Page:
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Thread: Firts timer Networking advice

  1. #1
    Automated Home Lurker
    Join Date
    Mar 2009

    Default Firts timer Networking advice

    Hi guys.

    Would love some advice on a complete new system for home networking for a newbie . im quiet good with picking tech stuff up so not afraid of doing install alone.

    i have sky+,adsl broadband and phone (all with sky) poss to change to virgin so will need to take this into account.

    i would like to install sytem in loft and cable from there. that way i can trunk outside to the rooms required with little fuss.

    i would like to build system a little at a time and figure the cabling and what cable to use would be a good start.


    living room to have sky+(or capable sky HD feed in future),telephone,adsl,freeveiw, and surround sound. 1 points at both ends of room.(will sound be availble through hdmi or will i need to feed sound aswell)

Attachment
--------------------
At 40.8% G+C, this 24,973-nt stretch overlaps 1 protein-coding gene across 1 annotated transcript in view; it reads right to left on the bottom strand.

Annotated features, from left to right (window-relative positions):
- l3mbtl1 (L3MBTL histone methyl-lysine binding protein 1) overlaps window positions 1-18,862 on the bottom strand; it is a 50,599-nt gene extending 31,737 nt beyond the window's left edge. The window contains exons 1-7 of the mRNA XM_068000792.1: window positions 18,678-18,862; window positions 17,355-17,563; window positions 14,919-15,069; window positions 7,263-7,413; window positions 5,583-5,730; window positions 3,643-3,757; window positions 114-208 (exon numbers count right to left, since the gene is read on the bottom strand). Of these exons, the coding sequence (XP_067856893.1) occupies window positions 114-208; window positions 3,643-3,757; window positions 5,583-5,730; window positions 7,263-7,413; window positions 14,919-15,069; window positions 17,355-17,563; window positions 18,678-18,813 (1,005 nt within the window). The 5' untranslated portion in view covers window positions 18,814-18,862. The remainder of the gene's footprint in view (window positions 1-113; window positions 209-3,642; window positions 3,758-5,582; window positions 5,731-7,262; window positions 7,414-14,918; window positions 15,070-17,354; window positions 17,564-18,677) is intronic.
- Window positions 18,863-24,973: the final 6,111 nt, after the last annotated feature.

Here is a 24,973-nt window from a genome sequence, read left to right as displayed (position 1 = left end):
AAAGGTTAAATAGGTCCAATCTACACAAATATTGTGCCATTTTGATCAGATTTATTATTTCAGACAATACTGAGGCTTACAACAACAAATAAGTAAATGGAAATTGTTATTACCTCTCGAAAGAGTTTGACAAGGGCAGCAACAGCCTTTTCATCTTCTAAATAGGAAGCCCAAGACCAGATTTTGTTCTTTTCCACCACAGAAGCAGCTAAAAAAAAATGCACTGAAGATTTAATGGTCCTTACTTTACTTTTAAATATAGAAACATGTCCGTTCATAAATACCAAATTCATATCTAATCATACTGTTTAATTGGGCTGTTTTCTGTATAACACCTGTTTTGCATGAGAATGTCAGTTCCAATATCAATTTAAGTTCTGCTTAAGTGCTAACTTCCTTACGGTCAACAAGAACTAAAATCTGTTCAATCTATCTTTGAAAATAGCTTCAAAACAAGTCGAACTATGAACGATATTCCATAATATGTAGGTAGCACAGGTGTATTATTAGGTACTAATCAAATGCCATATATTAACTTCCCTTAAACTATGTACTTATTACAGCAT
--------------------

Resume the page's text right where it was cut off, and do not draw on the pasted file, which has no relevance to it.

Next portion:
master bedroom,as above without suround.

    2 childrens bedroom with adsl,freeveiw

    what and how much cat5e to each point,how much ct1oo,what is best to cary HD signal to master bedroom and 2 points in living run will be more than 15-20m

    can i place 4 freeveiw boxes and 1 sky box in the loft and use a remote control in each room?( 4 freeveiw boxes for each room to have own remote in each room)so to limit the amount of equipment and cables in each room. infact the more i can hide in the loft and the better, would like to set and forget